Essential Air Fare Tips

Because of the emphasis on price competition, consumers may choose from a wide

variety of air fares. Some airlines are trying a "back to basics"

approach-offering flights at bargain basement prices with few extras.

For fare information, you can contact a travel agent, another ticket outlet or

an airline serving the places you want to visit. Ask them to tell you the names

of all airlines flying there. A travel agent can find virtually all airlines'

fares in his or her computer. Or, if you prefer, you can call each airline to

ask about the fares they charge, particularly any special promotional fares they

may be offering at the time. You can also pay attention to newspaper and radio

ads, where airlines advertise many of the discount plans that apply to your

city. Finally, be alert to new companies.

Here are some tips to help you decide among air fares:

* Be flexible in your travel plans in order to get the lowest fare. The best

deals may be limited to travel on certain days of the week or particular

hours of the day. After you get a fare quote, ask the reservations agent if

you could save even more by leaving a day earlier or later, or by taking a

different flight on the same day.

* Plan as far ahead as you can. Some airlines set aside only a few seats on

each flight at the lower rates. The real bargains often sell out very

quickly. On the other hand, air carriers sometimes make more discount seats

available later. If you decided against a trip because the discount fare you

wanted was not available on the desired date, try again, especially just

before the advance-purchase deadline.

* Some airlines may have discounts that others don't offer. In a large

metropolitan area, the fare could depend on which airport you use. Also, a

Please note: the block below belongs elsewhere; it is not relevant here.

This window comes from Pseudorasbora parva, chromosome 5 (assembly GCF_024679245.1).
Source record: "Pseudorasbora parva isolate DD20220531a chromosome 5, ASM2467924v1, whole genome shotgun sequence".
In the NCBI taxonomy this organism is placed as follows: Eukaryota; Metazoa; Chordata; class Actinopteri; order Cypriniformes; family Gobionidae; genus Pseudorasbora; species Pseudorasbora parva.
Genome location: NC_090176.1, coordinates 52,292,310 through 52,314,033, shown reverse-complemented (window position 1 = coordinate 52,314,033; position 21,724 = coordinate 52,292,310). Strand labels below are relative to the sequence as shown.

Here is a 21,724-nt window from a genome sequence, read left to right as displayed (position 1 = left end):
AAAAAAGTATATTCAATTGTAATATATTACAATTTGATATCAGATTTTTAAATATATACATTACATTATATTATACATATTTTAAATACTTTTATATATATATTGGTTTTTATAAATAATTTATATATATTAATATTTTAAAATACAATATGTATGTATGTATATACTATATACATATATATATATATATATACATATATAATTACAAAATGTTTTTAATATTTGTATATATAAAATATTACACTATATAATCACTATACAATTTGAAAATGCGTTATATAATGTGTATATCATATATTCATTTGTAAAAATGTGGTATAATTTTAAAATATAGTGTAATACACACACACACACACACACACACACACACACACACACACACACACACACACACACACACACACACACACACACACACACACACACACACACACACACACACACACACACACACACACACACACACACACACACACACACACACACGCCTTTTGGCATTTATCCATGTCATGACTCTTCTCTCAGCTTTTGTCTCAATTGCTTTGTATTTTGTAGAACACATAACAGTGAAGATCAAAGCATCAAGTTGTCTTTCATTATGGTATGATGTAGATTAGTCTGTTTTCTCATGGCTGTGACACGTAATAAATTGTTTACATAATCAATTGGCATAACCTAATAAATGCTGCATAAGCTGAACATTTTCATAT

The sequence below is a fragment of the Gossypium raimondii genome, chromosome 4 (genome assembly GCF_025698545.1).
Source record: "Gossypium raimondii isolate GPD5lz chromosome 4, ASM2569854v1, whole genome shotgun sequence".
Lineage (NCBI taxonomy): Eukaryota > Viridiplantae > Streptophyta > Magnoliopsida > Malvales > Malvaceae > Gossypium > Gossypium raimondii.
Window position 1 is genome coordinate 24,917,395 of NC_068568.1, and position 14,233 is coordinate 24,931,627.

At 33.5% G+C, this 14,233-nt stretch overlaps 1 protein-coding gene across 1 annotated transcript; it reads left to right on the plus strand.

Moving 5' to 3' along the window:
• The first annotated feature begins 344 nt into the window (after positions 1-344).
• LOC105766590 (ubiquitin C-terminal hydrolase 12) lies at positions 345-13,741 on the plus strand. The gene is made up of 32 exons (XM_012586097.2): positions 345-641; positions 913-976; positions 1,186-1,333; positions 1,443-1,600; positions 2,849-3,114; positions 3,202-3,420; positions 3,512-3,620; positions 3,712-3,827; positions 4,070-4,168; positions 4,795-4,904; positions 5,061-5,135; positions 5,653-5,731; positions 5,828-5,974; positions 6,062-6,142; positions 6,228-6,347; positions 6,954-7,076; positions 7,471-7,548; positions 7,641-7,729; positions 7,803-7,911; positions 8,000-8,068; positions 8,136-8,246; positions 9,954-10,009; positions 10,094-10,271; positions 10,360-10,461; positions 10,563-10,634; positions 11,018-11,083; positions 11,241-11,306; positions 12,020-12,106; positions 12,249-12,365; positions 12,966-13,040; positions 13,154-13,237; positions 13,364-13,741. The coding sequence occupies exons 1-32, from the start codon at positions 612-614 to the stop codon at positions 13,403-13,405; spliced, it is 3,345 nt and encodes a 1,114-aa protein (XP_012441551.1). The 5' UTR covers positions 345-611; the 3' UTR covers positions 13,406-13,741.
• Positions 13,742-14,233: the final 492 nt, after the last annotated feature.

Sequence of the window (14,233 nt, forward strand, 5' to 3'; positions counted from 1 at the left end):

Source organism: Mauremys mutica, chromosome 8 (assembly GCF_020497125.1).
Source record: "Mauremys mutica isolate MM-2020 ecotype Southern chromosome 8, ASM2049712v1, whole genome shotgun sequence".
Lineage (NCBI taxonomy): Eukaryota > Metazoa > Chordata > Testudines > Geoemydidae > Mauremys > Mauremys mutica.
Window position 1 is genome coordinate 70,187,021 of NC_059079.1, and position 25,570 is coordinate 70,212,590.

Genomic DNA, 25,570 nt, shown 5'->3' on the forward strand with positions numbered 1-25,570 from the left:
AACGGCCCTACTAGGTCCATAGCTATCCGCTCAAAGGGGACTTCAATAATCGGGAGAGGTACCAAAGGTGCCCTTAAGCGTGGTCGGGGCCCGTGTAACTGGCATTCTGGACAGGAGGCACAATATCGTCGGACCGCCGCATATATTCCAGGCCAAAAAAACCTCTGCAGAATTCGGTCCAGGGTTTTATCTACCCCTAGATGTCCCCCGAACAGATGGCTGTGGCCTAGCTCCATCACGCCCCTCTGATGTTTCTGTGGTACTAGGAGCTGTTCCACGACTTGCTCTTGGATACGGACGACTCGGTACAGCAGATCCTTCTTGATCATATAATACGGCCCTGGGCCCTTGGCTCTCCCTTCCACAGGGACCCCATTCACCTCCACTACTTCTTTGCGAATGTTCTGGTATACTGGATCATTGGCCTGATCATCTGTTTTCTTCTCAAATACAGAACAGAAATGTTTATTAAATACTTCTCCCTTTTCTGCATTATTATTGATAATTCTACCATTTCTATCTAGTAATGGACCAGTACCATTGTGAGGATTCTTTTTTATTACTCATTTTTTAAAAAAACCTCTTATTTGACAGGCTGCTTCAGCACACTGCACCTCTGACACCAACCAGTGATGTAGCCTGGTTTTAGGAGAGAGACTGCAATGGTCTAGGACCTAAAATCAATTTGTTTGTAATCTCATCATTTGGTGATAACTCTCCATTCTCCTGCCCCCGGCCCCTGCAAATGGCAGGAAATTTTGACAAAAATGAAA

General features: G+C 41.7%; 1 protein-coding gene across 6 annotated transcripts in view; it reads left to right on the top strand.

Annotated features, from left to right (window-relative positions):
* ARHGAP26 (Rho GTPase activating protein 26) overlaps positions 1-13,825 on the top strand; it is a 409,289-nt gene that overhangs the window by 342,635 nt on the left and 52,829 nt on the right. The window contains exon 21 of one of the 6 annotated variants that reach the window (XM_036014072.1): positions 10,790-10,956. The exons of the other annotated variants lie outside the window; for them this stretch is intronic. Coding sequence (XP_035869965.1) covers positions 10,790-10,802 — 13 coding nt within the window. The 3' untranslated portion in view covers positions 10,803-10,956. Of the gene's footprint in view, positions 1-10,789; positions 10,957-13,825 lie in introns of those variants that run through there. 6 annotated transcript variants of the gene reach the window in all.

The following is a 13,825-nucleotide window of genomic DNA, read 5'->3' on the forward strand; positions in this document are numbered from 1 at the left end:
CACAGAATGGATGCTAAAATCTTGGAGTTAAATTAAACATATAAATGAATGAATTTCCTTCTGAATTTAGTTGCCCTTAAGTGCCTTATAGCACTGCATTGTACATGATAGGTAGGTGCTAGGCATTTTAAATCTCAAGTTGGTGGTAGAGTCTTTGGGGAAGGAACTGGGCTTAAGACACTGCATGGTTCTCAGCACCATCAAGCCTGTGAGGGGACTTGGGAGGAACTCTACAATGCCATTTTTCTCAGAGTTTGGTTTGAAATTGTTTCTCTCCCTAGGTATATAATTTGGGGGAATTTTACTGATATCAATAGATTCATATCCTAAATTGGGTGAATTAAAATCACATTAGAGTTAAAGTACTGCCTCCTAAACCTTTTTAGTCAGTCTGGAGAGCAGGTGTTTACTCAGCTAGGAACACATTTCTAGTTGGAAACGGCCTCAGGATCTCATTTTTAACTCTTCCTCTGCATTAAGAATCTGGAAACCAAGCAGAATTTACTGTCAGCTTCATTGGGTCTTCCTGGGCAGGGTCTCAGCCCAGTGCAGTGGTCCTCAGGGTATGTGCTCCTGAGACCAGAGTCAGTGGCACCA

connection (change of planes) or a one-stop flight is sometimes cheaper than

a nonstop.

* Does the air fare include types of service that airlines have traditionally

provided, such as meals or free baggage handling? If you have a connection

involving two airlines, will your bags be transferred? Can you get advance

seat assignments? If you are stranded, will the ticket be good on another

carrier at no extra charge? Will the first airline pay for meals or hotel

rooms during the wait?

* Many discount fares are non-refundable; if you buy one of these fares and

later cancel your trip, you will not get your money back. Some fares also

have a penalty for changing flights or dates even if you don't want a

refund. You may also have to pay any difference in air fares if your fare is

not available on the new flight.

* Some airlines will not increase the fare after the ticket is issued and paid

for. (Simply holding a reservation without a ticket does not guarantee the

fare.) Other airlines may reserve the right to collect more money from you

if the fare that you had purchased goes up before departure time. Find out

from the airline before you buy your ticket what its policy is on assessing

fare increases after the ticket is purchased.

* After you buy your ticket, call the airline or travel agent once or twice

before departure to check the fare. Fares change all the time, and if that

same fare goes down before you fly, some airlines will refund the

difference. But you have to ask.

Differences in air fares can be substantial. Careful comparison shopping among

airlines does take time, but it can lead to real savings.

Information Provided by the U. S. Department of Transportation.

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